Search Results

You are looking at 31 - 40 of 231 items for :

  • "Solanaceae" x
  • Refine by Access: All x
Clear All
Free access

Alan W. Meerow, Rick J. Schoellhorn, and Michael Kartuz

Free access

Félix H. França and Ward M. Tingey

The influence of light level on the expression of resistance in Solanum berthaultii Hawkes (accessions PI 473331 and PI 473334) to the Colorado potato beetle (CPB), Leptinotarsa decemlineata (Say), was studied by exposing plants to two levels of photosynthetically active radiation: 272 ± 37 μE/m2 per sec and 1025 ± 150 μE/m2 per sec. Over 26 days, shading generally reduced densities of type A and B glandular trichomes, volume of trichome exudate, and phenolic oxidation activity of type A trichomes. In both light regimes, larvae reared on S. tuberosum L. were heavier, developed more rapidly, and had greater survival than those reared on S. berthaultii. Similarly, females reared on S. tuberosum were heavier and produced 10- to 20-fold more egg masses and 68 to 472 times more eggs than those reared on S. berthaultii grown at the same light level. Light level did not affect larval weight, developmental time, survival, adult weight, or fecundity of CPB on either host plant species.

Free access

Alfredo Reyes-Tena, Arturo Castro-Rocha, Gerardo Rodríguez-Alvarado, Gerardo Vázquez-Marrufo, Martha Elena Pedraza-Santos, Kurt Lamour, John Larsen, and Sylvia Patricia Fernández-Pavía

The oomycete Phytophthora capsici is highly destructive to vegetable species in the Solanaceae, Cucurbitaceae, and Fabaceae families ( Kamoun et al., 2015 ). Worldwide, it is the main pathogen limiting chili pepper ( Capsicum annuum ) production

Free access

Philipp von Bieberstein, Ya-ming Xu, A.A. Leslie Gunatilaka, and Raphael Gruener

; Nagella and Murthy, 2011 ). Our study compares these variables for Withania somnifera when grown under soilless hydroponic and aeroponic conditions. W. somnifera (L.) Dunal (Solanaceae) has been used for over 3000 years in the Ayurvedic medical

Free access

John W. Scott

genomics be part of the process. The USDA AFRI Coordinated Agricultural Projects (CAPs) are an effort to address this. Tomato/solanaceae issues regarding translational genomics were discussed by Francis (2005) and later the SolCAP project was funded in

Free access

Aaron E. Walworth and Ryan M. Warner

brings about an increase in freezing tolerance through a process termed cold acclimation ( Thomashow, 1999 ). Within the family Solanaceae, even within the genus Solanum , species vary considerably in their ability to cold-acclimate. The chilling

Full access

Sven Verlinden, Louis McDonald, James Kotcon, and Silas Childs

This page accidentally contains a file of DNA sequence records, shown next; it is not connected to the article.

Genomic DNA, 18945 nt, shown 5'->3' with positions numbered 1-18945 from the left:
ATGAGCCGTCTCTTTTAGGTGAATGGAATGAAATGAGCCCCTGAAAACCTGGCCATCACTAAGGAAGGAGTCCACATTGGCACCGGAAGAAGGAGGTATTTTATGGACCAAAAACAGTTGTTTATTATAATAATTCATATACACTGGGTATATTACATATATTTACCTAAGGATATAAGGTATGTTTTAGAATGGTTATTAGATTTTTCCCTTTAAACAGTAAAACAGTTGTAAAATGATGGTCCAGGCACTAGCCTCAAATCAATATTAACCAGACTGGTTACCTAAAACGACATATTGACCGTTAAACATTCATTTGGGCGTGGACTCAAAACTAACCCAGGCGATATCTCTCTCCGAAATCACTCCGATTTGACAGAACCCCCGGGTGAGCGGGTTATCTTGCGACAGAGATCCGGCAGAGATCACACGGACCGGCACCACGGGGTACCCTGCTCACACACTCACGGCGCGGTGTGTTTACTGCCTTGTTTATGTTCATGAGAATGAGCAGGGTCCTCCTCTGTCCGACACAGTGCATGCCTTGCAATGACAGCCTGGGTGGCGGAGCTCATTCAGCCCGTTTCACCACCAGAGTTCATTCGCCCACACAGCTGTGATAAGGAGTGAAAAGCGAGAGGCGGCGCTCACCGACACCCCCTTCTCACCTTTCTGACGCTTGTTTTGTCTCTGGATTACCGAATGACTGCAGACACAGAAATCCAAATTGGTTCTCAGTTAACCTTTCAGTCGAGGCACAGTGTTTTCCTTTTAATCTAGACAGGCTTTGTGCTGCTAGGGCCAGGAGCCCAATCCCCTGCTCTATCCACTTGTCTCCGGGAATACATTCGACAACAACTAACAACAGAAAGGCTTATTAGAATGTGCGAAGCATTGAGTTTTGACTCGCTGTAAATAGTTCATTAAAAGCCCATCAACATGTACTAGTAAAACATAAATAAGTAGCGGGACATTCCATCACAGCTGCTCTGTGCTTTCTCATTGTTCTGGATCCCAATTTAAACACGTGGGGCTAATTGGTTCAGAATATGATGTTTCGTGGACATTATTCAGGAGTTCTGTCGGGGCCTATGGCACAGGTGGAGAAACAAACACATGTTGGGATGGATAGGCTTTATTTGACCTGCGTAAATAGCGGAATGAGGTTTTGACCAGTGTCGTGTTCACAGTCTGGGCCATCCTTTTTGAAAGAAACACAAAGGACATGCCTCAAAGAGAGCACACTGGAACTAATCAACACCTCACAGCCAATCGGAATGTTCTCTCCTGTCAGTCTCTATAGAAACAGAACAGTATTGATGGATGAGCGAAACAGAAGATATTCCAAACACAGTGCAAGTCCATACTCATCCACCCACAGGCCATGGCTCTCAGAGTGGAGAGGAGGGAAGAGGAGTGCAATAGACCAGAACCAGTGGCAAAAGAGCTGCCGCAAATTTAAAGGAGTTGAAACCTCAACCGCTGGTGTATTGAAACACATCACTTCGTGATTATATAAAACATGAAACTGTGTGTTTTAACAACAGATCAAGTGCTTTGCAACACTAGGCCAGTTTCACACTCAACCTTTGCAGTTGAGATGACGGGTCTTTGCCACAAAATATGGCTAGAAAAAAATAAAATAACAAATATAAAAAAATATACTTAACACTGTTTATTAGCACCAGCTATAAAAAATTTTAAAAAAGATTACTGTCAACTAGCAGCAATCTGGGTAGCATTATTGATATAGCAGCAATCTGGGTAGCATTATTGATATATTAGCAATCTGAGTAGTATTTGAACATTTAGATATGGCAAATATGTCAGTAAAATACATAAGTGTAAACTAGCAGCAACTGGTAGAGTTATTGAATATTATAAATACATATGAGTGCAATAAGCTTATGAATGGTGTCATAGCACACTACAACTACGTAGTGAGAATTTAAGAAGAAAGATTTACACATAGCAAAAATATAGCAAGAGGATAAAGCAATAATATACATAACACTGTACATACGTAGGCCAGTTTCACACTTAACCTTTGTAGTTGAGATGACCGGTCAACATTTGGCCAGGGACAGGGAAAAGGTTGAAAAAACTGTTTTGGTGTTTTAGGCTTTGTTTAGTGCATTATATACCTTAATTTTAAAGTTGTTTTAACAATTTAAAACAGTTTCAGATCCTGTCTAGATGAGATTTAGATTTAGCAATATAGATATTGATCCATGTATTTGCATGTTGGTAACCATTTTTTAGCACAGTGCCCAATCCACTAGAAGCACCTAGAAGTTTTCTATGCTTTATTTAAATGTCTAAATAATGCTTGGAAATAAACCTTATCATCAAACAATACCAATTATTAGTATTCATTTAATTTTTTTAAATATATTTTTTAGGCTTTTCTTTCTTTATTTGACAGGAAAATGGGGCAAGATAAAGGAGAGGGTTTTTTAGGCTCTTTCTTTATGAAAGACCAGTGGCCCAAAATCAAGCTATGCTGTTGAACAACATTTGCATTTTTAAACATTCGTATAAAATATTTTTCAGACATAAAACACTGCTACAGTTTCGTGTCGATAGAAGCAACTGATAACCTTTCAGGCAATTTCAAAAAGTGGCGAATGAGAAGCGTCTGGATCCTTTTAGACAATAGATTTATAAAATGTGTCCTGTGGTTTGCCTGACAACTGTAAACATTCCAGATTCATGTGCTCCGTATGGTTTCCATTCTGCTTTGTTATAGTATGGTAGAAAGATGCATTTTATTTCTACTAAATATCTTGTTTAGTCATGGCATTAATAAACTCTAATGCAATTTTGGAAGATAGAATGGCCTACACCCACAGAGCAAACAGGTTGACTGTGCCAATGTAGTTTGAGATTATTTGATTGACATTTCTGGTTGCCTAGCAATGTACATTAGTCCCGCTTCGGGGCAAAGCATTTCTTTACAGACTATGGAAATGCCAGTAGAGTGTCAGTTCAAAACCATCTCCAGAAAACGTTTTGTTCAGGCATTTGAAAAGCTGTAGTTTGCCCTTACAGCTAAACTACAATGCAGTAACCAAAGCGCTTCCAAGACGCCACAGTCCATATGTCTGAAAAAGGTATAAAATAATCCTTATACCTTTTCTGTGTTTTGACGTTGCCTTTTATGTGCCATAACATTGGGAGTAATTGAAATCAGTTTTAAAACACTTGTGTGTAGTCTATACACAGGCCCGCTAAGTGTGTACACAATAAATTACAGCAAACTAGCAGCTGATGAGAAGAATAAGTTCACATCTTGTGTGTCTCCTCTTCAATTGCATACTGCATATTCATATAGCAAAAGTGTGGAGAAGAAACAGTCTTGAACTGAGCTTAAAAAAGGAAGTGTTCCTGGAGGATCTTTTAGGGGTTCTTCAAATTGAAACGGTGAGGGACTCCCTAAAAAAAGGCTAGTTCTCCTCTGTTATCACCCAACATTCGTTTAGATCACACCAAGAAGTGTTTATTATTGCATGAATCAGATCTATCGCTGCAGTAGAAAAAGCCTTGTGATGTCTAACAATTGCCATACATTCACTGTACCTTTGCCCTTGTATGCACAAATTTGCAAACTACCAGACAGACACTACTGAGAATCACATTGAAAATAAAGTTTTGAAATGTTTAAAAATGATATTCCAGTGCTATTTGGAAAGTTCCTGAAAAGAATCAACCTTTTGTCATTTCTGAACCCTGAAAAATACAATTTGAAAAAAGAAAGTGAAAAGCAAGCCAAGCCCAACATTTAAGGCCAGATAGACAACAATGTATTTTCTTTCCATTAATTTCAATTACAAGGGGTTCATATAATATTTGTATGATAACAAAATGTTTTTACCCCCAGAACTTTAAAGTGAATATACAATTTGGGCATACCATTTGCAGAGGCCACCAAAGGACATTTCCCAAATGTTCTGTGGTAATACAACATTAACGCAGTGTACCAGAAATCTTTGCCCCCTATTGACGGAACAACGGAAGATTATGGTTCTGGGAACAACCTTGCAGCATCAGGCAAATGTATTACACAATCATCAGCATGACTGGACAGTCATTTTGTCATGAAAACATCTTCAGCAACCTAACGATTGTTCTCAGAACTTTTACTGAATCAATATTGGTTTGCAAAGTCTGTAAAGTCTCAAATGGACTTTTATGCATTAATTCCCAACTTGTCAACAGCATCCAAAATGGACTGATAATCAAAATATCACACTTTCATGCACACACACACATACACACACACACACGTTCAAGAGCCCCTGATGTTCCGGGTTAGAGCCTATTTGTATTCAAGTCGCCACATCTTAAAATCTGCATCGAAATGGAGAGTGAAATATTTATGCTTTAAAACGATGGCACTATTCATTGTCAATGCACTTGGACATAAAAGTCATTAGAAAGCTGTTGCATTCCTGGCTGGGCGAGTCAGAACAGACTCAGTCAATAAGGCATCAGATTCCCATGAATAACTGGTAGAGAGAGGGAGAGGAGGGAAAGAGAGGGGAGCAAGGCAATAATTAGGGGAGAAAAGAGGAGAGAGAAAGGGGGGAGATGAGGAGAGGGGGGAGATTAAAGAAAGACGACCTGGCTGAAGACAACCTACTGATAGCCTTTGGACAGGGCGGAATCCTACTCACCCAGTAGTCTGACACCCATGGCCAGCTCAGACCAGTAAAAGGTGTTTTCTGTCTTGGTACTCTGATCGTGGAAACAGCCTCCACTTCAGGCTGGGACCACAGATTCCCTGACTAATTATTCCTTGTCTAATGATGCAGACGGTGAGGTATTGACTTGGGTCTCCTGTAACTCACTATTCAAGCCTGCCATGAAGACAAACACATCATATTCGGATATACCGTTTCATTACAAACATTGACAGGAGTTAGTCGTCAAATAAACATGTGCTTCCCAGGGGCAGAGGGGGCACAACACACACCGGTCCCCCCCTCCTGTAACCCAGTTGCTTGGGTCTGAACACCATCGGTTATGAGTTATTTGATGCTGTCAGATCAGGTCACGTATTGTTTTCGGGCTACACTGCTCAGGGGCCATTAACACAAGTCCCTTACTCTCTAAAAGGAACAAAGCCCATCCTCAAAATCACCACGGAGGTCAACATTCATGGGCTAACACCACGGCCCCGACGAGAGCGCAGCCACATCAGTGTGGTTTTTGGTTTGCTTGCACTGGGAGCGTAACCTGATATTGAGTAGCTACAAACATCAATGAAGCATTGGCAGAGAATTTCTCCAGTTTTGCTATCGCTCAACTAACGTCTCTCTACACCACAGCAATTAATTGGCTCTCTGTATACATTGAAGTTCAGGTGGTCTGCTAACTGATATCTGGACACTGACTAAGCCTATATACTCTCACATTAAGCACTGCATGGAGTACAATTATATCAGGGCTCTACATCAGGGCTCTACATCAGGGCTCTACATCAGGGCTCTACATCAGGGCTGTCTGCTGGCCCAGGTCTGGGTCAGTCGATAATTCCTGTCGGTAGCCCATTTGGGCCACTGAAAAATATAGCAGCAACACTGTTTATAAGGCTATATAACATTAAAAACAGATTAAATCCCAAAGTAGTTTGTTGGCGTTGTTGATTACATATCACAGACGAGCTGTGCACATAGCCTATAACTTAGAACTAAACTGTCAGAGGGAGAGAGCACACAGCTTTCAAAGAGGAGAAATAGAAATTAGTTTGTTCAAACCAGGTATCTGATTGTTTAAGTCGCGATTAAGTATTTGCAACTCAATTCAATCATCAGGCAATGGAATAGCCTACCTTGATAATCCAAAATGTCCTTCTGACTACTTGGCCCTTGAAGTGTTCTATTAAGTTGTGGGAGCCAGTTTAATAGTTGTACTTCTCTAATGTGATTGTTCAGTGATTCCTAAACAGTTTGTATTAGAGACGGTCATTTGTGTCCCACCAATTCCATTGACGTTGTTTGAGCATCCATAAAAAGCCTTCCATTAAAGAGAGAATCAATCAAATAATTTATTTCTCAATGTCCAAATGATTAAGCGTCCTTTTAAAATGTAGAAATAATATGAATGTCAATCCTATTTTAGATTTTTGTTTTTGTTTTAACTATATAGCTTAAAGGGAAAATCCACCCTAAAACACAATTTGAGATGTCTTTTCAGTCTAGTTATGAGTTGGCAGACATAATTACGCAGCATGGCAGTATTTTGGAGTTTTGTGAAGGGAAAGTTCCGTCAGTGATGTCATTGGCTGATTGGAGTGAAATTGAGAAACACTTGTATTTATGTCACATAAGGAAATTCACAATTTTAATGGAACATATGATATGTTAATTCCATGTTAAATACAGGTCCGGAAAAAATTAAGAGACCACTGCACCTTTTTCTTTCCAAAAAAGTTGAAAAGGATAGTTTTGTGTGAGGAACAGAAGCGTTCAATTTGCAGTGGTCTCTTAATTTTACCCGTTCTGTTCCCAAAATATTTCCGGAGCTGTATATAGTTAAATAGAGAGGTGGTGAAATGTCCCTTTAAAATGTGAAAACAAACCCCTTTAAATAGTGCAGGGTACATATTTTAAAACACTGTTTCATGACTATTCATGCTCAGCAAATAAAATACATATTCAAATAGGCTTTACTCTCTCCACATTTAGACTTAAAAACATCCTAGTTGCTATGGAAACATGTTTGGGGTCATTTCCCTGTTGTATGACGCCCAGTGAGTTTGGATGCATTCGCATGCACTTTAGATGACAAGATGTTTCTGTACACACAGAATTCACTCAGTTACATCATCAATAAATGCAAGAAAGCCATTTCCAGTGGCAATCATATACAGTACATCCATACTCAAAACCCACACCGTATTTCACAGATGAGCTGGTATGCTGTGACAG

-input treatment is shown in Table 3 . Fertility in low-input plots was managed solely with cover crop and mulch. Mixed species hay mulches used to control weeds in the Solanaceae and Cucurbitaceae plots (Years 3 and 4 of the rotation) were incorporated and short

Free access

Serge Bégin, Joe Calandriello, and Pierre A. Dubé

In Québec the intensive use of plastic films in field production of vegetables and fruit is evident by increased acreage for this sector of agriculture since 1985. This technique is used particularly for sweet corn, cucurbitaceae and solanaceae, and strawberry production. Since 1987 some research projects have been established by the research and development division of the Quebec ministry of agriculture (MAPAQ) to adapt this technology to the Québec climate and to the needs of producers. The objectives of MAPAQ researchers are to extend the production season, improve the quality and productivity of fruit and vegetable crops, diminish production costs, and propose profitable alternatives for controlling crop pests.

Free access

J. Prohens, J.J. Ruiz, and F. Nuez

Tamarillo [Cyphomandra betacea (Cav.) Sendt., Solanaceae] dark-red-, red-, and yellow-type fruit were sorted into two maturity stages (green and turning); dipped in ethephon at 0, 250, 500, or 750 mg·liter–1; and kept at 18 or 28C. Seven days later, fruit dipped in ethephon at 500 or 750 mg·liter–1 and stored at 28C showed a color score, maturity index, and ascorbic acid content similar to those tree-ripened, thus making it possible for harvesting to be advanced 36 days. Under these conditions, weight loss was always lower than 8.5%, resulting in only slight symptoms of shriveling that did not affect commercial quality. Postharvest ripening reduces the risk of crop failure, increases earliness, and concentrates harvesting. Chemical name used: (2-chloroethyl)phosphonic acid (ethephon).

Full access

Paul W. Bosland

Capsicum, a New World genus, has a richness in diversity that has not received much attention. Along with tomato and potato, chile is one of the important New World crops belonging to the Solanaceae family. The Capsicum fruits are popular and used in cuisines from all over the world. There are many different cultivars, forms, and uses of Capsicum. Most cultivars grown in the United States belong to one species, Capsicum annuum. The species is divided into groups based on fruit shape, flavor, and culinary use. Unfortunately, there is confusion about the names associated with the various fruit types. This article attempts to reduce some of the confusion. Whatever the name, there can be no argument that Capsicum is an amazing plant genus.